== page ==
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Understanding Stress and Addiction

Addiction can sometimes look like an attempt to deal with stress in a way that doesn’t quite work out. While there may be some temporary relief from stress through a substance or behaviour, that relief is short-lived, so more is needed in order to continue coping with stress. Because many addictions bring with them further stress, such as symptoms of physical and psychological withdrawal, more of the addictive substance or behaviour is needed to cope with the additional stress involved.

Although stress, on its own, does not actually cause addiction, it can certainly play a significant role for many people. Recognition of the role of stress in addiction developing, and of the importance of stress management in preventing and overcoming addiction, is crucial in helping people avoid the suffering that addiction can bring to those affected by addictions.

One explanation for the strong linkage between stress and addiction is the self-medication theory, which suggests that the person may use substances or behaviours to cope with tension associated with life stressors or to relieve symptoms of anxiety and depression resulting from an event.

High emotional stress is associated with loss of control over impulses and an inability to delay gratification. Chronic stress decreases gray matter volume in the brain region that is associated with cognitive control and stress regulation. The part of the prefrontal cortex that is involved in rational thinking, gets shut down by stress. The stressed brain loses the ability to be reflective and becomes automatic.

So, how can you help your clients to manage their stress levels and avoid relapse? Here are some ideas:

Take a Short Walk

Exercise can be a great stress reliever because it helps blow off steam and releases endorphins. Even if it is just 5 or 10 minutes, moving the body for a bit will help.

Taking a walk can bring the benefits of exercise—both short-term and long-term—and as a bonus, it gets someone out of the stressful situation temporarily. This can provide some perspective to return in a new frame of mind.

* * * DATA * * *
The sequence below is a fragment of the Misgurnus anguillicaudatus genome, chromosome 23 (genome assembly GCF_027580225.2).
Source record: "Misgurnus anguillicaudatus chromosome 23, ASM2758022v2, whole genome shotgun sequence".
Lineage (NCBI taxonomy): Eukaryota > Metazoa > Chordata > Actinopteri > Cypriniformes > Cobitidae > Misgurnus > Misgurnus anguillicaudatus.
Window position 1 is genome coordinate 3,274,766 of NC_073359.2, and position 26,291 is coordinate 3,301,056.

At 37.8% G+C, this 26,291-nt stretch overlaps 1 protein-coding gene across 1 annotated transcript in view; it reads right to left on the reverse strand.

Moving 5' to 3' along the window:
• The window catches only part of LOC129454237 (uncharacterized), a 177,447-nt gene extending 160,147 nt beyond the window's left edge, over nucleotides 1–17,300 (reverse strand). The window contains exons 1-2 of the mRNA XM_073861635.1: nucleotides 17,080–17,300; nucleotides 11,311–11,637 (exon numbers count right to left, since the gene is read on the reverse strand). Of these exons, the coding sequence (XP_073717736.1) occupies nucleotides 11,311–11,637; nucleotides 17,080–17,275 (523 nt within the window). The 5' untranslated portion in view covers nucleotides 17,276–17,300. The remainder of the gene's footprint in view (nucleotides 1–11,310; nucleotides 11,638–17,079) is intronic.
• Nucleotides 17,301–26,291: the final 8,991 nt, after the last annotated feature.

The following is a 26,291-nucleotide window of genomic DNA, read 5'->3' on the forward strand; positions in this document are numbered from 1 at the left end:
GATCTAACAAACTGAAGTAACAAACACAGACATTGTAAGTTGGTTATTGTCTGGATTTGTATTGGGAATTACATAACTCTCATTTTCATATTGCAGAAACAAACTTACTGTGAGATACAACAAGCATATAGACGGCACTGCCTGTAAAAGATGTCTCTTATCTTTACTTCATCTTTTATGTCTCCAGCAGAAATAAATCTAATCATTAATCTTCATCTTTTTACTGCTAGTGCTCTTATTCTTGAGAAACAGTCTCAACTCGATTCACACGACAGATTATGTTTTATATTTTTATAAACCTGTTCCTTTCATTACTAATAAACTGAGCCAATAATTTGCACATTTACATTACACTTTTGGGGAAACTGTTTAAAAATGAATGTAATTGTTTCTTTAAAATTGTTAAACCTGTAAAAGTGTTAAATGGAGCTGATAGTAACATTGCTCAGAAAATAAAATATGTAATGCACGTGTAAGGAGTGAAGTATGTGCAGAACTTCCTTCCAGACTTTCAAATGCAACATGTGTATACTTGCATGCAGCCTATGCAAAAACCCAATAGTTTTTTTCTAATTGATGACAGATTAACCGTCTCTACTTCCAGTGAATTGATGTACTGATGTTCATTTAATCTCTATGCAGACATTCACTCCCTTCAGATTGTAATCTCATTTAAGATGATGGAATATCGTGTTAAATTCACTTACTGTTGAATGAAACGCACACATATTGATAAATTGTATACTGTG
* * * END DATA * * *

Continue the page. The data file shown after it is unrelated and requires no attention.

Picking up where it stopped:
Breathe Deeply

If someone is not in a position to leave where they are, they can feel better right away by just taking 5 deep belly breaths. Getting more oxygen into the body and releasing physical tension are two benefits of breathing exercises. This can be done anytime or anywhere, even if the demanding situation isn't letting up.

Reframe The Situation

It is easy to intensify the experience of stressful situations by the way we look at them. If you can look teach your client to look at a situation differently, they may be able to put it into a different perspective —one that causes less stress. Mental and emotional stress can be caused by pessimism, type A traits, and other self-sabotaging thought patterns. Teaching your client to change the way they look at things can be very useful when in a stressful situation.

Write It Down

Introduce your client to journaling. It doesn't have to be pages of writing, it can just be random thoughts or a list of what's causing them to feel stressed. It is often a powerful exercise to just get things out of whirling around in the head and onto paper.

Blog Post written by:
Executive Assistant